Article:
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Mutexes in SQL Expand / Collapse
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Posted Thursday, August 26, 2010 4:46 PM
Old Hand

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@alen

The problem I am trying to resolve isn't so much that Job B must wait for Job A, and is dependant on the results of Job A. That would be a simple precedence.

We have two jobs that should not be run at the same time. Running Job B while Job A is running can lead to strange behaviour and incorrect results, so we want them to be aware of each other. Neither is particularly time critical, so we can afford to delay one and allow the other to finish.
Post #976019
Posted Monday, August 30, 2010 1:46 PM
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alen teplitsky

I agree with you. We have a centralized SQL Server that runs only SQL Jobs, it runs all our Import/Export/ODS ETL jobs. We leverage SSIS Packages and then these get called in sequence as a single Job or different jobs . Although the packages will point to different servers through the Connection Managers but they ultimately get called from a single centralized SQL Server.

Thanks,


Amol Naik
Post #977557
Posted Wednesday, September 01, 2010 5:44 AM
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As this mechanismn is transaction or session relevant,
you cannot use it over two processes.

Just a hint (was mssing in the story): You can check these locks with

select APPLOCK_MODE('dbo','MyMutex','Session')
select APPLOCK_TEST('dbo','MyMutex','Exclusive','Session') (using your parameters of course)

kr/Werner
Post #978667
Posted Wednesday, September 01, 2010 6:02 PM
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@Werner

Not sure what you mean by

As this mechanismn is transaction or session relevant,
you cannot use it over two processes.


You can create a Lock / Semaphore / Mutex with one process that is visible to another. That was the point of the article!

I hope I've mis-understood your post!
Post #979231
Posted Thursday, September 02, 2010 1:59 AM
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@Toby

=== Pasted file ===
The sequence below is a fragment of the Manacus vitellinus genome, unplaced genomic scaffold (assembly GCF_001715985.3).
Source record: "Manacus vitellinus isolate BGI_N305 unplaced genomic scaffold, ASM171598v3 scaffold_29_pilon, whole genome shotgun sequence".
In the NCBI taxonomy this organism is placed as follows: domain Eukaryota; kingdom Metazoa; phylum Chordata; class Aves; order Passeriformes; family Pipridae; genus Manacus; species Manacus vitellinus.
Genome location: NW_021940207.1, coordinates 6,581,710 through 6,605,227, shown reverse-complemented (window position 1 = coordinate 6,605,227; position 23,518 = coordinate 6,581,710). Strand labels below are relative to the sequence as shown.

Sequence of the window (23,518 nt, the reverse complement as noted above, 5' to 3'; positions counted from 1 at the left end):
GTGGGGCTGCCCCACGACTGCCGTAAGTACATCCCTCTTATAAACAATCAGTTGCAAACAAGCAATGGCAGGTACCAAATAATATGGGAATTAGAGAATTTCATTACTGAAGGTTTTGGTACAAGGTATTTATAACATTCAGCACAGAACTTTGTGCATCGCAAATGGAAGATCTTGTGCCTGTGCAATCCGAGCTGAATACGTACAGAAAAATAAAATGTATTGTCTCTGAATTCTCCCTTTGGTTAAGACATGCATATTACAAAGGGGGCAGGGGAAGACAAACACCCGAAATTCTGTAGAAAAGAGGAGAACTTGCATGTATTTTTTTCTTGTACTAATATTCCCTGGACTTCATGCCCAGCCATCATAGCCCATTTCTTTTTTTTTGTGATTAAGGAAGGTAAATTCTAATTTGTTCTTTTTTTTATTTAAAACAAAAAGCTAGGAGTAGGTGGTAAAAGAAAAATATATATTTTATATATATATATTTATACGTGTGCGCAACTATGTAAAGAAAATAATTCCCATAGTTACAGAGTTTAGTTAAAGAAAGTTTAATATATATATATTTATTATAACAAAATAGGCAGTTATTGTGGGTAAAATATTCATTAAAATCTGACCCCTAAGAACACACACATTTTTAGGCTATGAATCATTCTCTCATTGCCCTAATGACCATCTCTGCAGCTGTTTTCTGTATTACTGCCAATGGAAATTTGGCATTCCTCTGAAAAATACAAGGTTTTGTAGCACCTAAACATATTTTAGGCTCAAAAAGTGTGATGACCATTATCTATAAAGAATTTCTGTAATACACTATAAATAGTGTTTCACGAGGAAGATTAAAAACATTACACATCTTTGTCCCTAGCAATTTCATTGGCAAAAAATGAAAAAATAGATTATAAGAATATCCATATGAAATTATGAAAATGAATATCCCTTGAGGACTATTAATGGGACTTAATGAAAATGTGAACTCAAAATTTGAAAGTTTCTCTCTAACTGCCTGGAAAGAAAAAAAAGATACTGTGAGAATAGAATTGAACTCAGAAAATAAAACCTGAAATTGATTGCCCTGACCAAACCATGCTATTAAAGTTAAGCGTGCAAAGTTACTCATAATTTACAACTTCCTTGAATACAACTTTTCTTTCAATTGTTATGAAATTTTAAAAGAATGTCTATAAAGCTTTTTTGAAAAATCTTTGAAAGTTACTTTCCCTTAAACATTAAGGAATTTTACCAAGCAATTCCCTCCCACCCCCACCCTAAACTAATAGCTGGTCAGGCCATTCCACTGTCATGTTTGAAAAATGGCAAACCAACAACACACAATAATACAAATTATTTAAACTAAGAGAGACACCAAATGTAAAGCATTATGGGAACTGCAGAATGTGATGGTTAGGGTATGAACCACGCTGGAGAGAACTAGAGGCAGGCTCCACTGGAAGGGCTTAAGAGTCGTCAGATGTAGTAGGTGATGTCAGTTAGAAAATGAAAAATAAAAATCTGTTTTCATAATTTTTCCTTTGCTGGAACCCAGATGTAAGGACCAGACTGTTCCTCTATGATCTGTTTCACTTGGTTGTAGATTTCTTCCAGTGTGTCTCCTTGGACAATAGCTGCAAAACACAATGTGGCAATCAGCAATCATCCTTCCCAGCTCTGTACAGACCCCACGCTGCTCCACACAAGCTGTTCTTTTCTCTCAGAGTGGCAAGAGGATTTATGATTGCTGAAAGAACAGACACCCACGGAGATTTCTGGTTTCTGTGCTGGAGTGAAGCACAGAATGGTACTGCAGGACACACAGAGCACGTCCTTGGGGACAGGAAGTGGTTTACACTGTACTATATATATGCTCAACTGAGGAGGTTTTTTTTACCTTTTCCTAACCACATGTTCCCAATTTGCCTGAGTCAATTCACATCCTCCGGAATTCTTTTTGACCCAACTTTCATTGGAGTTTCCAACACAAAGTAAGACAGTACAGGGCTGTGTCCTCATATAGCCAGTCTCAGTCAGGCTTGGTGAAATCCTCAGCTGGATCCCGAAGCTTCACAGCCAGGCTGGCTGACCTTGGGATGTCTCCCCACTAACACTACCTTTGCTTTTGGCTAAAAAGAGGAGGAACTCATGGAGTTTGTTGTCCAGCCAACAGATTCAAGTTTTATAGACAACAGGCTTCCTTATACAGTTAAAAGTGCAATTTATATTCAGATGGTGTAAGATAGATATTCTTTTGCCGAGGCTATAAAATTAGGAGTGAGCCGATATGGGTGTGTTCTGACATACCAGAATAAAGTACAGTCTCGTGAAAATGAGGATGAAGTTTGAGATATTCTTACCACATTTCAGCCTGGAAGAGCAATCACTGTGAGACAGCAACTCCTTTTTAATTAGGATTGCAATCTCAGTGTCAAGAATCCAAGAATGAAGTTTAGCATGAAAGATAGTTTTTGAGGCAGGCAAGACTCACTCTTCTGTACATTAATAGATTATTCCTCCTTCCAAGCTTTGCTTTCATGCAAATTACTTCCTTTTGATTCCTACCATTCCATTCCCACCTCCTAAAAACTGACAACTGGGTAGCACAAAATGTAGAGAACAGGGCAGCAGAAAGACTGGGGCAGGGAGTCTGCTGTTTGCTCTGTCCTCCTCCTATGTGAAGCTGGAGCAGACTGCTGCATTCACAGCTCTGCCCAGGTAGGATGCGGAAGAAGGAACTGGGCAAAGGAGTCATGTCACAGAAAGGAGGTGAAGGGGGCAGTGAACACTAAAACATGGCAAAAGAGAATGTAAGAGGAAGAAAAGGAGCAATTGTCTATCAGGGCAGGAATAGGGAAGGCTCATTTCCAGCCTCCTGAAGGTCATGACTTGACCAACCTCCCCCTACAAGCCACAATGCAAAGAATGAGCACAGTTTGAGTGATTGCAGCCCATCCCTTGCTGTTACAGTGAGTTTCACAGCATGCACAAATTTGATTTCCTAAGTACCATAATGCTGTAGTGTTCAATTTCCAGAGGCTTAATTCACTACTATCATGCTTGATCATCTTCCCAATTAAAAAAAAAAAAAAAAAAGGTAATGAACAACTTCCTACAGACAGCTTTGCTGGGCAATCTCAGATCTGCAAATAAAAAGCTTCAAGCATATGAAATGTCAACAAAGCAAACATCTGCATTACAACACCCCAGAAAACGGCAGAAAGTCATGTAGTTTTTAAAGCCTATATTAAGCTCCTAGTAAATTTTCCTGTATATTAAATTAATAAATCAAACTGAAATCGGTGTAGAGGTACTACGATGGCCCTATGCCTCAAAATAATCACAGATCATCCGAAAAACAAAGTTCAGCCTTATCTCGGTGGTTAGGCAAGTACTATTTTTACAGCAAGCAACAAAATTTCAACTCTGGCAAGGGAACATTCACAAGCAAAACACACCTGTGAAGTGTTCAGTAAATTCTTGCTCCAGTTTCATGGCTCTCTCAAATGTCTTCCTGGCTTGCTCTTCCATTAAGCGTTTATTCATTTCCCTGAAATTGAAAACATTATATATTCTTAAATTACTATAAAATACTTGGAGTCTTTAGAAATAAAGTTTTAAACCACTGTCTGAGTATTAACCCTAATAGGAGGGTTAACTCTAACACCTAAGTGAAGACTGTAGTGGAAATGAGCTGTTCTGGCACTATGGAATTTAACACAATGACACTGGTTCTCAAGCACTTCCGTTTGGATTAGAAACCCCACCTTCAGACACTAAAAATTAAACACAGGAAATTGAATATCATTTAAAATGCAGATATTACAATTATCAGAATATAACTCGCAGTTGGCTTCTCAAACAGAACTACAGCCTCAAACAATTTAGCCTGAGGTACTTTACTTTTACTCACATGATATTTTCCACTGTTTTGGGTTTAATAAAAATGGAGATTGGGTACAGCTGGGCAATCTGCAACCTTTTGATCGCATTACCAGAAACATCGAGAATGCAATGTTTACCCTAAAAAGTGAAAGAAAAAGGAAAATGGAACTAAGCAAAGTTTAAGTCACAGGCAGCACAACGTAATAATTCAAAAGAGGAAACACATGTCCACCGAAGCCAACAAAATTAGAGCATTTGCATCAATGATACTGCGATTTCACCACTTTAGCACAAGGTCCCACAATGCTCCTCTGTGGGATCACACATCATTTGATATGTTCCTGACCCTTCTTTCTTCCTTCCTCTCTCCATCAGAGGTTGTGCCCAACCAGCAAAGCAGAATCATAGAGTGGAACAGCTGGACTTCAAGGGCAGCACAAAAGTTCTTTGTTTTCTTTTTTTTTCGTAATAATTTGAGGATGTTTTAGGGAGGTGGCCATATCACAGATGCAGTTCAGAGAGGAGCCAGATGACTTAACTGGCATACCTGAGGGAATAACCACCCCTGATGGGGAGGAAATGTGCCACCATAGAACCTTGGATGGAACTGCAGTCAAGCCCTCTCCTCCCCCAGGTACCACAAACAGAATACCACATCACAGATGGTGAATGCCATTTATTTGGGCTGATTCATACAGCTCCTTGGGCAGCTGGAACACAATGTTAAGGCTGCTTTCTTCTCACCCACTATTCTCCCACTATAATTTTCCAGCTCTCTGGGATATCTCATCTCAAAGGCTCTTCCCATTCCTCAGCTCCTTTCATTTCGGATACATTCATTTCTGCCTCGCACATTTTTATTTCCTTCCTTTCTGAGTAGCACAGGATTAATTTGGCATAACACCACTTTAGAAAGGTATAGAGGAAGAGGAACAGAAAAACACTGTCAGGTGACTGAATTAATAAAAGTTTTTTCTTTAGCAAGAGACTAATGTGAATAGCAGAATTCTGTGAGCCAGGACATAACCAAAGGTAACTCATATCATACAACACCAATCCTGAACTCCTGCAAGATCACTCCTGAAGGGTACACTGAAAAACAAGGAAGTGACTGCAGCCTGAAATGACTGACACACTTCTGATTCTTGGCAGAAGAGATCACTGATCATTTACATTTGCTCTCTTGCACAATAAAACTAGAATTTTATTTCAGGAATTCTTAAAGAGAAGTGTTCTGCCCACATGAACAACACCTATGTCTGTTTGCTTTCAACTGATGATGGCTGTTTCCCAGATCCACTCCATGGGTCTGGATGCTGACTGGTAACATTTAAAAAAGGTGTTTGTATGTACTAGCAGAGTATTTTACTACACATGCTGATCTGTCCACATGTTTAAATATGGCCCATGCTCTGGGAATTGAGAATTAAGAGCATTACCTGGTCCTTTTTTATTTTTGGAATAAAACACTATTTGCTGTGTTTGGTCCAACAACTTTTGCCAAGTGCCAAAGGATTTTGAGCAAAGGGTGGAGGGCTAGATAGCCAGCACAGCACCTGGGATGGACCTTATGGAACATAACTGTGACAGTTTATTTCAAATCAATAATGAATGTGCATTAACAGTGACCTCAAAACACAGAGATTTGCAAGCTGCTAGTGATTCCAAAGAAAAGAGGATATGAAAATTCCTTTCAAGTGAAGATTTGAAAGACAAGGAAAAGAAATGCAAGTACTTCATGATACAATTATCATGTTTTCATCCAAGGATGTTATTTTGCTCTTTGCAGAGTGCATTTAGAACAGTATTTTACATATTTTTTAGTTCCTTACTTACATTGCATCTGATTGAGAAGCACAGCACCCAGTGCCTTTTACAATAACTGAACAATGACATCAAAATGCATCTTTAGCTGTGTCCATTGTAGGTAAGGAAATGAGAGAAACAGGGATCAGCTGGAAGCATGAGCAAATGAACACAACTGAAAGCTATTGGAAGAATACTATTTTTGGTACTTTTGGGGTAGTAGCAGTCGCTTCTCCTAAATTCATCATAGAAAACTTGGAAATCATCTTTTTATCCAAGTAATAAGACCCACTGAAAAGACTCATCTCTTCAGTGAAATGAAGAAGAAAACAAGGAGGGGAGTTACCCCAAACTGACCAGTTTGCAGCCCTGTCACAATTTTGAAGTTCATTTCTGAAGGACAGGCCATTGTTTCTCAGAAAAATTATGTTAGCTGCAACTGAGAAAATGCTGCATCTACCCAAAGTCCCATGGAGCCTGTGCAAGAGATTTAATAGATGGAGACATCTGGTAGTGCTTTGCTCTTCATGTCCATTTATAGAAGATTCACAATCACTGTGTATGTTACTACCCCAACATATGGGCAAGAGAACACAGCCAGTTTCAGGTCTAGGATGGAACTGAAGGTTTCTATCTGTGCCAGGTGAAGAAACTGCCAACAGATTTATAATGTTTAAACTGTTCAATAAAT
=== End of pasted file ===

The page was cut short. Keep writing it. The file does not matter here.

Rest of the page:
you are totally right, it is visible in different processes.

kr/Werner
Post #979335
Posted Tuesday, March 08, 2011 1:39 AM
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@sgtwilko

I've implemented updlock as you suggest in your comment and I encountered duplicates that occur very rarely, and not every time when I run tests with many concurrent clients. I can not explain duplicates and believed it was a sure way to protect the concurrent reads of i_nextUID. But I gave up and tested sp_getapplock, which seems to work flawlessly. There will also be better concurrency if you have a WHERE clause.

SELECT @i_uid = i_nextUID FROM t_table
WHERE rowID=@rowID

Updlock escalates to table lock in my tests and only one client may update t_table at a time and everything is going relatively slowly. Instead I put @rowID as suffixes in the @Resource variable of sp_getapplock and simulate rowlock that does not escalate.
Post #1074636
Posted Tuesday, March 08, 2011 12:52 PM
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@seregak76

Hiya,

I would be very interested to have a little more information such as, SQL server version and SP, number of concurrent connections (also how many uids would be requested simultaneously) and how clients connect and execute the code (e.g., Clasic asp running a Stored proc via ADODB.command object, .net running via adhoc record set, etc).

If you still have it, I would also be interested to see the code that failed (PM if you don't want/can not publish it)

Please don't misunderstand my intentions; I'm not saying you've implemented it badly, nor am I contradicting your statement, but I am concerned for the applications that we have using this code as we've been using two versions of this code for many years (one version very similar to the example that generates the next unique number for the entire DB and the other that generates the next unique number for a user). I would like to know how it can fail so that we can adapt.

It may just be a matter of scale, or perhaps in my testing I never managed to get an escalation to table lock. I will have to go back and rebuild the testing code and see if I can locate the point of failure.

SgtWilko



Post #1075071
Posted Tuesday, March 08, 2011 4:44 PM
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Assuming SQL 2005+

It is theoretically possible that you could into trouble if you use the READ UNCOMMITTED transaction isolation level. You could potentially get dirty reads in the SELECT. That isn't a fault in the implementation of the locks, but rather that you have explicitly set options that do not honour locks properly.

If you are interested in having a unique numeric ID on a record, I would suggest that defining the column with IDENTITY and then using either an OUTPUT on your INSERT statement or SCOPE_IDENTITY to see the values.

As my original article outlined (at least I hope it did!) this technique is more about ensuring that task A and task B are aware of each other and don't interfere with each other. I'm sure there are examples of it in most businesses.
Post #1075232
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